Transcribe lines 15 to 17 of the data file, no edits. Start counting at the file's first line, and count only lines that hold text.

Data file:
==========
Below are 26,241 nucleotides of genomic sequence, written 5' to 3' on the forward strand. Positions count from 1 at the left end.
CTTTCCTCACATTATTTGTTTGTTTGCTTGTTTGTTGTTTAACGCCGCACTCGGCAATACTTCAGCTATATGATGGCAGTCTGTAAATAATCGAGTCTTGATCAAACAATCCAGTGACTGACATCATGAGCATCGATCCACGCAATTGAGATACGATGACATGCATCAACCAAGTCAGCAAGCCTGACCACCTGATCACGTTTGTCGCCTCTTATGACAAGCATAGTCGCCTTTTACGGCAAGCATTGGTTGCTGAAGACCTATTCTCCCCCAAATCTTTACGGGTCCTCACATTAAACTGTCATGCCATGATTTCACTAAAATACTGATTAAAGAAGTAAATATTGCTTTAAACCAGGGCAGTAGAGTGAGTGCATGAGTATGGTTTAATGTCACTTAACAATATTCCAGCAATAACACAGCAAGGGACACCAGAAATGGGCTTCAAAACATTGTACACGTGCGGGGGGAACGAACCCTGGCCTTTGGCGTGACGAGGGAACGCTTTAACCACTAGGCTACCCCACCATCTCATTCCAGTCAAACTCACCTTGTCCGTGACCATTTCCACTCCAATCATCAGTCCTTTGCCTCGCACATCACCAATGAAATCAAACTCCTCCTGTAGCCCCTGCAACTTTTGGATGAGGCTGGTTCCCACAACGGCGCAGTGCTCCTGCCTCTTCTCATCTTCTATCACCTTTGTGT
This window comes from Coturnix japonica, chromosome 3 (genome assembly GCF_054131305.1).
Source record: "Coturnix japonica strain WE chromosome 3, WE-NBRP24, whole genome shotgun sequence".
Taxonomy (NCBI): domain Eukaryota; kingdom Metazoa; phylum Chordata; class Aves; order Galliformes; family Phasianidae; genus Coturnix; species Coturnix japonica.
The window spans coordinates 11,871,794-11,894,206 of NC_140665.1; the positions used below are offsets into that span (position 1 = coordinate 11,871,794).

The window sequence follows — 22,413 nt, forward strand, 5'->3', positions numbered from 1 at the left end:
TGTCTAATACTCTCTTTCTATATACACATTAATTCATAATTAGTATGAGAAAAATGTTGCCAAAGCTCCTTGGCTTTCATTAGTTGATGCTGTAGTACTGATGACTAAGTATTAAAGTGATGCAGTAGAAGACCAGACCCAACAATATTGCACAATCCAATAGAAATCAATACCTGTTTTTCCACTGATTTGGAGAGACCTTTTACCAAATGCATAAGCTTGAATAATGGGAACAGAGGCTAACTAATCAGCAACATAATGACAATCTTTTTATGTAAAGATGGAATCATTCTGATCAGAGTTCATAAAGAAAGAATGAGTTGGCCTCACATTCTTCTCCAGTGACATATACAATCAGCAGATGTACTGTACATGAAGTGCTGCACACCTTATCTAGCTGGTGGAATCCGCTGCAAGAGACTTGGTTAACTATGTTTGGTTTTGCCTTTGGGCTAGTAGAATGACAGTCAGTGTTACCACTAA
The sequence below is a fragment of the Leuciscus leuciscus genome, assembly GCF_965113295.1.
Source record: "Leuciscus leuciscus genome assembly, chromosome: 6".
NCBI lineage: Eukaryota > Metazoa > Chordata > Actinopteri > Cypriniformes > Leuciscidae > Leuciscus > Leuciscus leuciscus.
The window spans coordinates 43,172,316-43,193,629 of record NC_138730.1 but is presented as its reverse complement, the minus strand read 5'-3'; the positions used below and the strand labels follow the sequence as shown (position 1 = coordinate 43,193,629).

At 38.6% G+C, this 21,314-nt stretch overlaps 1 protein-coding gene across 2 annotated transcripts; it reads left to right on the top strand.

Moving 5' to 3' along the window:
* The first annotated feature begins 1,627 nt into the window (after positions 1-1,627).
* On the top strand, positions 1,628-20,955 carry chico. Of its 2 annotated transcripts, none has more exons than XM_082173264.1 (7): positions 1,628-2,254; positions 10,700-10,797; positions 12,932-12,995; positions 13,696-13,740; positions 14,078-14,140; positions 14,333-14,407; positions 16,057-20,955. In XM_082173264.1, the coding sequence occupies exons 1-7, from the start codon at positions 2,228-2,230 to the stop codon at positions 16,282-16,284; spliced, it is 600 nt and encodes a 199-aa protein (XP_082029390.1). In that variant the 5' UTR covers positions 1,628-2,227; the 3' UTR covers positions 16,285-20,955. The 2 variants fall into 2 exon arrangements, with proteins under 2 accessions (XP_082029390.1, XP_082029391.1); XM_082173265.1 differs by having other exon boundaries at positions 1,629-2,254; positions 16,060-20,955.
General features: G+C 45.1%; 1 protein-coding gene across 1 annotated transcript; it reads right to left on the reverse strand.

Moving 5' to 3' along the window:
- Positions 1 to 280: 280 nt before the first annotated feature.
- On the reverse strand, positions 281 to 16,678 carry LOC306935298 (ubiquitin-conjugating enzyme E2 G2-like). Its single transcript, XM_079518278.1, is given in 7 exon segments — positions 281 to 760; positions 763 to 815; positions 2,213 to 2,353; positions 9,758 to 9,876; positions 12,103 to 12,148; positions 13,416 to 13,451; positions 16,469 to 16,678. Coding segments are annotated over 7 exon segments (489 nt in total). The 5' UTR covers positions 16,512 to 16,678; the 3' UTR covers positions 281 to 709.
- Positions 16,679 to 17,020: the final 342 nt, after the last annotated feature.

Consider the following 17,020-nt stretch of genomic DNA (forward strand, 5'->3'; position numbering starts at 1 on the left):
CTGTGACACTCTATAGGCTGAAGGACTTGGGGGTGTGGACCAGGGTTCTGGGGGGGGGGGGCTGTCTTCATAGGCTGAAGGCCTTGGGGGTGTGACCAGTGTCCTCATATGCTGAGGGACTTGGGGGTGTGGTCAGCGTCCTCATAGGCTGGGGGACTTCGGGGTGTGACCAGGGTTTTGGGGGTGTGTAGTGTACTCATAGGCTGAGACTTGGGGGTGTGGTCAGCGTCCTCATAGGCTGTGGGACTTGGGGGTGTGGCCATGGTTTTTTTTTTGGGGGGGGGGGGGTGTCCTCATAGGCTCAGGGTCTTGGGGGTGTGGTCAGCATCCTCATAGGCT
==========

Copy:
* The first annotated feature begins 1,627 nt into the window (after positions 1-1,627).
* On the top strand, positions 1,628-20,955 carry chico. Of its 2 annotated transcripts, none has more exons than XM_082173264.1 (7): positions 1,628-2,254; positions 10,700-10,797; positions 12,932-12,995; positions 13,696-13,740; positions 14,078-14,140; positions 14,333-14,407; positions 16,057-20,955. In XM_082173264.1, the coding sequence occupies exons 1-7, from the start codon at positions 2,228-2,230 to the stop codon at positions 16,282-16,284; spliced, it is 600 nt and encodes a 199-aa protein (XP_082029390.1). In that variant the 5' UTR covers positions 1,628-2,227; the 3' UTR covers positions 16,285-20,955. The 2 variants fall into 2 exon arrangements, with proteins under 2 accessions (XP_082029390.1, XP_082029391.1); XM_082173265.1 differs by having other exon boundaries at positions 1,629-2,254; positions 16,060-20,955.
General features: G+C 45.1%; 1 protein-coding gene across 1 annotated transcript; it reads right to left on the reverse strand.